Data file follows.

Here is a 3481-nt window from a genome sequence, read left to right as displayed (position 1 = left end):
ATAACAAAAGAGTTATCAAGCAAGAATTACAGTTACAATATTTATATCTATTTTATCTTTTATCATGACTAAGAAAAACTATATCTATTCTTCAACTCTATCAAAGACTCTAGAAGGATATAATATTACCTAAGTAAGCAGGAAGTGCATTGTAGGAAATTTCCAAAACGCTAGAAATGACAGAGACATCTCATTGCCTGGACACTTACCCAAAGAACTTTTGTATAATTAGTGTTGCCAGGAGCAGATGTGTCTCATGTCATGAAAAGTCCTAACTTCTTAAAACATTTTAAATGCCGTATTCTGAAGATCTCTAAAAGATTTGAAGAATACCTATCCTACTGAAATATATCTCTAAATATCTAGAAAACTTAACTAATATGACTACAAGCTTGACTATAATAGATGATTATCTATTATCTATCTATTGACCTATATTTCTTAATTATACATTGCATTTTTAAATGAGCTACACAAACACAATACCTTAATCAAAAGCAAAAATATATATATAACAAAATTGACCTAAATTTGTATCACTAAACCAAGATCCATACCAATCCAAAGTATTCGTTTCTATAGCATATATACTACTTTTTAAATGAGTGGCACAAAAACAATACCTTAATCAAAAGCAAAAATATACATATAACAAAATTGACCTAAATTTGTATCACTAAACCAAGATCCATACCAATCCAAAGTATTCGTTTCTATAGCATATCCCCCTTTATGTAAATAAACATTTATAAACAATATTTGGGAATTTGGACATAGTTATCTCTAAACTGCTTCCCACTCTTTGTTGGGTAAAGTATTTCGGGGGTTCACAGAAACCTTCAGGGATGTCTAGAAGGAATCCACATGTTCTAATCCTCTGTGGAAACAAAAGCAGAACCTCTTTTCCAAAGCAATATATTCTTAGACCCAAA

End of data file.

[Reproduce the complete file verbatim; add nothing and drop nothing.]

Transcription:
Here is a 3481-nt window from a genome sequence, read left to right as displayed (position 1 = left end):
ATAACAAAAGAGTTATCAAGCAAGAATTACAGTTACAATATTTATATCTATTTTATCTTTTATCATGACTAAGAAAAACTATATCTATTCTTCAACTCTATCAAAGACTCTAGAAGGATATAATATTACCTAAGTAAGCAGGAAGTGCATTGTAGGAAATTTCCAAAACGCTAGAAATGACAGAGACATCTCATTGCCTGGACACTTACCCAAAGAACTTTTGTATAATTAGTGTTGCCAGGAGCAGATGTGTCTCATGTCATGAAAAGTCCTAACTTCTTAAAACATTTTAAATGCCGTATTCTGAAGATCTCTAAAAGATTTGAAGAATACCTATCCTACTGAAATATATCTCTAAATATCTAGAAAACTTAACTAATATGACTACAAGCTTGACTATAATAGATGATTATCTATTATCTATCTATTGACCTATATTTCTTAATTATACATTGCATTTTTAAATGAGCTACACAAACACAATACCTTAATCAAAAGCAAAAATATATATATAACAAAATTGACCTAAATTTGTATCACTAAACCAAGATCCATACCAATCCAAAGTATTCGTTTCTATAGCATATATACTACTTTTTAAATGAGTGGCACAAAAACAATACCTTAATCAAAAGCAAAAATATACATATAACAAAATTGACCTAAATTTGTATCACTAAACCAAGATCCATACCAATCCAAAGTATTCGTTTCTATAGCATATCCCCCTTTATGTAAATAAACATTTATAAACAATATTTGGGAATTTGGACATAGTTATCTCTAAACTGCTTCCCACTCTTTGTTGGGTAAAGTATTTCGGGGGTTCACAGAAACCTTCAGGGATGTCTAGAAGGAATCCACATGTTCTAATCCTCTGTGGAAACAAAAGCAGAACCTCTTTTCCAAAGCAATATATTCTTAGACCCAAA